, 2005) Gliagenesis and structural changes of the synapse itself

, 2005). Gliagenesis and structural changes of the synapse itself and the surrounding neuropil lead to a faster rise and decay of miniature excitatory postsynaptic currents without changes in amplitude. The adult ECM as a negatively charged glue between astrocytes and neurons develops during the same time window (Bruckner et al., 2000; Carulli et al., 2006, 2007; Ishii & Maeda, 2008) and may further restrict glutamate diffusion. Sensing the distribution of activated AMPA receptors utilizing the low-affinity antagonist kynurenic acid

confirmed the more focalized activation of receptors at the postsynaptic side in mature synapses (Cathala et al., 2005). An impact of the local charge distribution on the diffusion

properties of glutamate has recently find more been demonstrated by comparing AMPA receptor current decay time constants at negative and positive membrane potential (Sylantyev et al., 2008). The authors argue that high throughput screening assay transient events of depolarization during synaptic activity cause a positive net charge within the synaptic cleft that will prolong the dwell time of the negatively charged glutamate in this compartment. GABA as an electrically neutral transmitter does not display such effects (Sylantyev et al., 2008). Thus the electro-diffusion of glutamate modulates the AMPA receptor occupation as can be observed in the decay characteristics L-gulonolactone oxidase of the current. As a negatively charged structure, the hyaluronan–CSPG-based ECM, which does not penetrate the synaptic cleft, could accelerate the dispersion of glutamate once it leaves the cleft or it could contribute to the prolongation of the dwell-time of glutamate within the synaptic cleft by hindering diffusion of glutamate out of the cleft. Whether and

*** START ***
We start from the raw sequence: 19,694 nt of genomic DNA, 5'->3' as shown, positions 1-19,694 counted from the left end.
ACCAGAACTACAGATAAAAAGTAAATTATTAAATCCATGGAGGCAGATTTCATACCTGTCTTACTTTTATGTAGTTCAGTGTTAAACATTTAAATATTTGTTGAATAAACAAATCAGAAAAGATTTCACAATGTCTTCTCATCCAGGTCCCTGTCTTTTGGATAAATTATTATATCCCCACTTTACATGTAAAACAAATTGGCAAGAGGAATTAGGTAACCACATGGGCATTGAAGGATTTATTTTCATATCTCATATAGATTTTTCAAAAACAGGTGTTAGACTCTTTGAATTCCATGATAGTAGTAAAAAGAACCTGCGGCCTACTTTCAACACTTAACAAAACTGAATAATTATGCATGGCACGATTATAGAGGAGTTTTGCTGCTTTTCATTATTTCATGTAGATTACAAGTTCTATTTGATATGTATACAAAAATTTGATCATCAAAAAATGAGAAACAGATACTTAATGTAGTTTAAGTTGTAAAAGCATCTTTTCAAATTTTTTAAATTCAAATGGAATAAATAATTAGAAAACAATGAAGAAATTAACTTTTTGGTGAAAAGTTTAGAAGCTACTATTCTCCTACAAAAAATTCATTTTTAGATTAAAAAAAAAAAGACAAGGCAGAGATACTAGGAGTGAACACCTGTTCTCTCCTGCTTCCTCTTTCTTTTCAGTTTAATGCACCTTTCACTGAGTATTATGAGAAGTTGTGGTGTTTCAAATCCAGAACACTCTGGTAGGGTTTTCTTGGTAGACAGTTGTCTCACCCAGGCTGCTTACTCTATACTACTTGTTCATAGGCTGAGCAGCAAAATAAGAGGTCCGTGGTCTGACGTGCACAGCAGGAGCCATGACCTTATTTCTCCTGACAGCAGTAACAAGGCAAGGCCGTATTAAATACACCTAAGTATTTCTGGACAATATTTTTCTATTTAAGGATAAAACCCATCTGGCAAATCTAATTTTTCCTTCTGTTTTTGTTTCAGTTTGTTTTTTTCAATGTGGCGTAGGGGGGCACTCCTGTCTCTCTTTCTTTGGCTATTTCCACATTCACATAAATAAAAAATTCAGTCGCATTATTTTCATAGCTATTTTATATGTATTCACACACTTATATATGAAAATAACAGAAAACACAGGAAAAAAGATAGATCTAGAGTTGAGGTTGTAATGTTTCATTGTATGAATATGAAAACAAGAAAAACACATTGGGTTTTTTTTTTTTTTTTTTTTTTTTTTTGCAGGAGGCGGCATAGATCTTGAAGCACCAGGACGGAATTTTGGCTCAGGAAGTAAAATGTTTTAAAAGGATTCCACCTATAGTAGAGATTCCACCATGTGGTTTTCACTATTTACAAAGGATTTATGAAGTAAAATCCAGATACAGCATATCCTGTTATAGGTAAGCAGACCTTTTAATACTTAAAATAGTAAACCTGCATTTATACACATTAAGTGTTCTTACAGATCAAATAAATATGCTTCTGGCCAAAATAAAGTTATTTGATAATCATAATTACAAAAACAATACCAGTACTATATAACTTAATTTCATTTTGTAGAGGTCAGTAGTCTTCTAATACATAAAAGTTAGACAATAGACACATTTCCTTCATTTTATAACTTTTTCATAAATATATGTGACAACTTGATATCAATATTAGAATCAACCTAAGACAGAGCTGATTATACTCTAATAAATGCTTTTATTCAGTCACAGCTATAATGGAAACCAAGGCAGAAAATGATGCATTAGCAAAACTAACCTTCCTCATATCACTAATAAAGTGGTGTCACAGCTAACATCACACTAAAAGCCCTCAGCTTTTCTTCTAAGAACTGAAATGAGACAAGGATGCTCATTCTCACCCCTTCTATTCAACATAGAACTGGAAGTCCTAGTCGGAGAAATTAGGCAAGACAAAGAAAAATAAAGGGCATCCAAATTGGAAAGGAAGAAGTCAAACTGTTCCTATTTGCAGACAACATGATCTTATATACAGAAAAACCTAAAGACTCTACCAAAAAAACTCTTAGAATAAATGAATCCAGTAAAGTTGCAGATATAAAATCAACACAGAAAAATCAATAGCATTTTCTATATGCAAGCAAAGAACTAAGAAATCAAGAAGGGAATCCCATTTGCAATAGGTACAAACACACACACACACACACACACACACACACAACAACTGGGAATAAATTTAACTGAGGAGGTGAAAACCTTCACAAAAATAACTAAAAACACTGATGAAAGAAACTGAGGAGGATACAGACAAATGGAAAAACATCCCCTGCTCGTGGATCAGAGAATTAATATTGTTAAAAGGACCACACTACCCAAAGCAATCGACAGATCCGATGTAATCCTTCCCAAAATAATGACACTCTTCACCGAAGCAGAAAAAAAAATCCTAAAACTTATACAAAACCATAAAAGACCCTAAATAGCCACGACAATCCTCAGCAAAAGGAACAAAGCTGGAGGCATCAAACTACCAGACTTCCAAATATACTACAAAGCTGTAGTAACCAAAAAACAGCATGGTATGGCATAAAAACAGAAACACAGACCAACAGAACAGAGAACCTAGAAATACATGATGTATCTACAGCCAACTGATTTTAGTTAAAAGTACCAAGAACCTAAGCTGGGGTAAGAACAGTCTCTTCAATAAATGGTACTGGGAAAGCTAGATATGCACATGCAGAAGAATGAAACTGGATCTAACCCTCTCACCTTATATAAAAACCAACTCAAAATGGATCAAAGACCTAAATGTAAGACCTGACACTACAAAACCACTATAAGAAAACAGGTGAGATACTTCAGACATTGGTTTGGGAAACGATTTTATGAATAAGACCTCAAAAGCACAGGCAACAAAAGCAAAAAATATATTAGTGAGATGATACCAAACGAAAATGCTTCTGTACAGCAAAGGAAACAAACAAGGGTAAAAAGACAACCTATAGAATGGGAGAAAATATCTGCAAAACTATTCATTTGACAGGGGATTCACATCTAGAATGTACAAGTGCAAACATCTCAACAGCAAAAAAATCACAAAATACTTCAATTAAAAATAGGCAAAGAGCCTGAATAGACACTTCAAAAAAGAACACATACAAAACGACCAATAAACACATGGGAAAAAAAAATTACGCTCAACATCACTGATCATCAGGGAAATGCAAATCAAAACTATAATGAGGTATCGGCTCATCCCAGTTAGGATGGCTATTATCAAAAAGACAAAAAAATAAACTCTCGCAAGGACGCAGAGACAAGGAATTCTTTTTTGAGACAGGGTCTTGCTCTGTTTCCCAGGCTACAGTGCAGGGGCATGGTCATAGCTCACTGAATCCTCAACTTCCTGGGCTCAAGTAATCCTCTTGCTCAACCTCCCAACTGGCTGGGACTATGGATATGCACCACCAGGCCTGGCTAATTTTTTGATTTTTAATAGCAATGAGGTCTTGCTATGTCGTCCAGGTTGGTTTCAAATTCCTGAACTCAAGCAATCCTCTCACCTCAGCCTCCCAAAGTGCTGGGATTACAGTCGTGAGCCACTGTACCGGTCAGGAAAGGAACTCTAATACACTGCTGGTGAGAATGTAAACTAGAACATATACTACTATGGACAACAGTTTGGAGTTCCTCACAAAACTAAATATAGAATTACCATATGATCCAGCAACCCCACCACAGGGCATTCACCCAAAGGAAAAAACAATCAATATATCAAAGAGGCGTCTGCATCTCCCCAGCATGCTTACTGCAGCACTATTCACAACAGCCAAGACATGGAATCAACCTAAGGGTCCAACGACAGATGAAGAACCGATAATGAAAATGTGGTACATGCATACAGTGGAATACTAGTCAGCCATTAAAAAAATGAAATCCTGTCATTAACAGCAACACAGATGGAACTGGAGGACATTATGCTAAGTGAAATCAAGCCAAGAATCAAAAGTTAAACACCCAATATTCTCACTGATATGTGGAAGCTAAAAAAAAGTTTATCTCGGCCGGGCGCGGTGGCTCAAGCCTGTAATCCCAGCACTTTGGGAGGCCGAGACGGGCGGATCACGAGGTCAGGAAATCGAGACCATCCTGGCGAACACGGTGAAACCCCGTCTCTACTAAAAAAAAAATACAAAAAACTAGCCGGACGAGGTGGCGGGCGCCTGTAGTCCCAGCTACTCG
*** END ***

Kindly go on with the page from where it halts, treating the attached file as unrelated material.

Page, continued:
how the ECM may influence the local concentration of ambient extrasynaptic glutamate is currently unknown. Another important parameter that we need to know to fully appreciate the complex scenario, the average concentration of ambient glutamate, is still a matter of debate (Bouvier et al., 1992; Herman & Jahr, 2007; Featherstone & Shippy, 2008). The origin of ambient transmitters seems to be primarily spillover from active synapses (Kullmann et al., 1999; Alle & Geiger, 2007) and release from astrocytes (Fellin et al., 2004). The concentration is regulated by the activity of transporters and extrasynaptic receptors (Danbolt, 2001; Diamond, 2001), the rate of transmitter diffusion (Kullmann et al., 1996; Rusakov & Kullmann, 1998), the temperature (Asztely et al., 1997), the geometry of the extracellular space (Savtchenko & Rusakov, 2007; Sykova & Nicholson, 2008; Scimemi & Beato, 2009) and the extent of wrapping of synapses by glial cells (Oliet et al., 2001; Cathala et al., 2005; Theodosis et al., 2008).

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